Retail News Breaks Archives
Walgreens goes on offensive in PBM dispute
August 11th, 2011
DEERFIELD, Ill. – Walgreen Co. has launched a letter-writing campaign to benefits consultants that outlines the reasons it likely won’t be part of Express Scripts Inc.’s pharmacy provider network after December 31.
Kermit Crawford, president of pharmacy, health and wellness at Walgreens, notes in the correspondence that the two sides remain far apart on key issues and urged the consultants advise their clients to plan accordingly.
Walgreens announced in late June that it plans to exit Express Scripts' pharmacy network because of unsuccessful contract renewal talks. The drug chain, which has more than 7,700 stores, said the breakdown in negotiations will lead it to not participate in the Express Scripts network starting Jan. 1, 2012.
“Walgreens reluctantly reached our decision regarding Express Scripts for several reasons,” says the letter. “Express Scripts proposed numerous changes to the existing agreement and insisted on being able unilaterally to define contract terms — including being able to ‘solely’ determine what does and does not constitute a brand and generic drug. Express Scripts also wanted to change the definition of the generic drug effective rate that would have resulted in changing the reimbursement for newly introduced single-source generic drugs.
“Express Scripts rejected Walgreens’ request to be informed in advance if the PBM [pharmacy benefit manager] intends to add or transfer a prescription drug plan to a different Express Scripts pharmacy network and provide patients with equal access to Walgreens retail pharmacies. Walgreens has no intention of determining plan design — but we do want predictability for our business if we give a preferred rate.”
The letter says Express Scripts proposed to cut reimbursement rates to “unacceptable levels that would be below the industry average cost” to provide each prescription.
“Express Scripts currently has very competitive rates from Walgreens, and we offered to hold rates for new contracts at the levels that would be in effect at year-end,” the letter states.
“We have already begun notifying our Express Scripts network patients that as of January 1, 2012, we will no longer be in the Express Scripts network. We will advise Medicare Part D patients that they have the option to select a network during open enrollment that includes Walgreens, and we expect that many will do so.”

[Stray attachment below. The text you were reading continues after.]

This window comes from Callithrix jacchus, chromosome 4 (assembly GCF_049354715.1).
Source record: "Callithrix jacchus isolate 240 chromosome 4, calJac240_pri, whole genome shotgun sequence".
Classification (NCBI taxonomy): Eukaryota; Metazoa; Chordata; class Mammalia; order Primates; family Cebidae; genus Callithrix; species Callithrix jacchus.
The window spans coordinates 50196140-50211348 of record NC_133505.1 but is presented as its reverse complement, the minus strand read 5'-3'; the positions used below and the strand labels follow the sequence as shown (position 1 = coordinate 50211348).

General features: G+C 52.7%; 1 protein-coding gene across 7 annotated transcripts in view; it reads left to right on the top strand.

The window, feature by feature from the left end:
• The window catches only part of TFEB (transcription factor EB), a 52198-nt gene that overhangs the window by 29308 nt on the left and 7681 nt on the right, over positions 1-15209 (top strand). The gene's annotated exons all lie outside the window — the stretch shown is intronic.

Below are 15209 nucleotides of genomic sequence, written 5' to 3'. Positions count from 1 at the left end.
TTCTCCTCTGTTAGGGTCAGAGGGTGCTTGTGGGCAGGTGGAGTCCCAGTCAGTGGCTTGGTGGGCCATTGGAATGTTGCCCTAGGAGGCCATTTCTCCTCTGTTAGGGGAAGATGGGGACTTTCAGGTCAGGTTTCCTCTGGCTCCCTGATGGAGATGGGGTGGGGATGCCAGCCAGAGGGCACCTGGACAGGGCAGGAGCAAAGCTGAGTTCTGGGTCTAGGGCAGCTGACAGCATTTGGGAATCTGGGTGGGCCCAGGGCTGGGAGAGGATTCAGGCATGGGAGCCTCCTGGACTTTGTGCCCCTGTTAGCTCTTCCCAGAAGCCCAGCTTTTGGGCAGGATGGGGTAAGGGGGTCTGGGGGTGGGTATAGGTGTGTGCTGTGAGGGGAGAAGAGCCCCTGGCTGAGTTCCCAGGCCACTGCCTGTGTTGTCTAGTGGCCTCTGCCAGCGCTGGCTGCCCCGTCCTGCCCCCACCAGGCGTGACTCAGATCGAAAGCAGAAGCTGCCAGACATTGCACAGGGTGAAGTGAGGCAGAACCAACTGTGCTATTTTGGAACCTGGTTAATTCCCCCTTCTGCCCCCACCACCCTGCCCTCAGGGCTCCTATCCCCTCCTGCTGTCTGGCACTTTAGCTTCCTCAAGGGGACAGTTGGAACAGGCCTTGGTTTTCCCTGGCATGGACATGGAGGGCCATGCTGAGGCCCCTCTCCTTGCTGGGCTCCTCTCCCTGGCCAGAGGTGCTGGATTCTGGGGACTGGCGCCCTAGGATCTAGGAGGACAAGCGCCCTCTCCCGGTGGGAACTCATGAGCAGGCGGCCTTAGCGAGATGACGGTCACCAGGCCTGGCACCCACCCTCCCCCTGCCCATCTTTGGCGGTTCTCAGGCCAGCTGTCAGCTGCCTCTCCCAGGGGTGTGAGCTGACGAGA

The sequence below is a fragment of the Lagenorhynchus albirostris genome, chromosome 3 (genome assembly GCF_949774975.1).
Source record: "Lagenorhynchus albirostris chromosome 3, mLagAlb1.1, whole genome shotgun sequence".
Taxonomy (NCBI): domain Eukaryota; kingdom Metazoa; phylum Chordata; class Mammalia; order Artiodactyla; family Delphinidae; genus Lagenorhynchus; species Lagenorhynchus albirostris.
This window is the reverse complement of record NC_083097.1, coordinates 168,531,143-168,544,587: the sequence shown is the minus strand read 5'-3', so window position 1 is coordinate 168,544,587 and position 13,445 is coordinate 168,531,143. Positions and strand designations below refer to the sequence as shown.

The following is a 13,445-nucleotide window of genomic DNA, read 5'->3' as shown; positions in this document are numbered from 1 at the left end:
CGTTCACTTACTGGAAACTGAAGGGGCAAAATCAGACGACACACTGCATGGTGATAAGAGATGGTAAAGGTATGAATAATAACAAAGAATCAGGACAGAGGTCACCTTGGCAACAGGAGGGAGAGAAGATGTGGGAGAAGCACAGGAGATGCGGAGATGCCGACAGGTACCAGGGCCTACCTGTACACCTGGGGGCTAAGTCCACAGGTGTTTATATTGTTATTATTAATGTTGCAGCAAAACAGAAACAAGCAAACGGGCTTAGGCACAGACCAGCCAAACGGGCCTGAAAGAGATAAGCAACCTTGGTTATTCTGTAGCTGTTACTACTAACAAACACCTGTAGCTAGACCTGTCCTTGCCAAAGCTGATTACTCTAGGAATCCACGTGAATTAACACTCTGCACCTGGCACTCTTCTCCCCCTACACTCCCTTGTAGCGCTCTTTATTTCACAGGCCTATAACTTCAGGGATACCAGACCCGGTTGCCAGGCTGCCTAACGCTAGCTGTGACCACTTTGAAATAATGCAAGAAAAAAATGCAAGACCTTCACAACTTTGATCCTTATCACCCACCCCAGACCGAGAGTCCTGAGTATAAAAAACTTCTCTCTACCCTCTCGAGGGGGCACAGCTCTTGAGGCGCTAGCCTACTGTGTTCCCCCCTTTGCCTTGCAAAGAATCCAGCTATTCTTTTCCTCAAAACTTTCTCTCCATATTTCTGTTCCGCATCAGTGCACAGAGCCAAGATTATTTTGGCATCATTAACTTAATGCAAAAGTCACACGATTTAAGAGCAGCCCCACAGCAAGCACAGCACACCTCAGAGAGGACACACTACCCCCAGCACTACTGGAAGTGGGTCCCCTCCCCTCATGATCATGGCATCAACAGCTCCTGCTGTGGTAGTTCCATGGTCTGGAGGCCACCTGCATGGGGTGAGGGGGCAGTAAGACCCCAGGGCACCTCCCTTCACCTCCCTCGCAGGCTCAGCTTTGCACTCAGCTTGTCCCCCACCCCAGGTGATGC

In the letter, Crawford points out that Walgreens provides significant value to plan sponsors and their members, including better generic performance translating to increased savings for plan sponsors; more convenience and access, leading to fewer emergency room visits and other hospital costs; competitive unit prices validated by external benchmarks; savings from chronic medication management that cut pharmacy and medical costs; and broader health care value, such as access to over 26,000 pharmacists certified to provide immunizations.
“Plan sponsors whose pharmacy benefit management contracts are currently up for renewal may wish to select a PBM that includes Walgreens’ more than 7,700 pharmacies in their network,” Crawford states.
In a statement after Walgreens announced its plan to leave the pharmacy provider network, Express Scripts called the drug chain’s move “shocking” but expressed hope for an accord.
“On average, another pharmacy within the Express Scripts network is within one-half mile of a Walgreens pharmacy. Even without Walgreens in our network, we meet all client guarantees for access,” the PBM stated. “Express Scripts is optimistic that Walgreens will return to the table and negotiate in good faith toward a common goal of providing optimal care at a reasonable and competitive rate for tens of millions of Americans.”
Analyst Mark Miller of William Blair & Co., which rearlier this month hosted investor meetings with Walgreens chief financial officer Wade Miquelon, reported that the Walgreens-Express Scripts dispute appears likely to carry over into next year.
"We now believe Walgreens' dispute with Express Scripts may be more protracted than current [Wall] Street expectations," Miller wrote in a research note released this week. "We now estimate there is a 50% chance this impasse continues into 2012; previously, we estimated 80% likelihood of settlement by year end. Mr. Miquelon was definitive on the company's approach. 'This is not a negotiation,' he said. 'This is a stand.' "
Miller also noted that Walgreens' alternatives to an agreement with Express Scripts "appear stronger than investors initially perceived." Walgreens' management has said it expects Express Scripts to account for $5.3 billion, or about 7%, of the drug chain's fiscal 2011 sales.
"Of the 11% of sales related to Express Scripts' Medicare Part D, Walgreens intends to educate customers about their pharmacy options in the fall sign-up period, which may allow the company to retain a large portion of this business," Miller said in his analysis. Walgreens, too, has some bargaining leverage regarding prescription sales to the Department of Defense, managed care organizations and commercial businesses, he added.
Meanwhile, Express Scripts bolstered its position in the dispute last month with its blockbuster $29.1 billion deal to buy Medco Health Solutions Inc. The agreement, if approved by regulators, would create the nation's biggest pharmacy benefit manager, with roughly a 30% share of the PBM market in terms of prescription drug volume.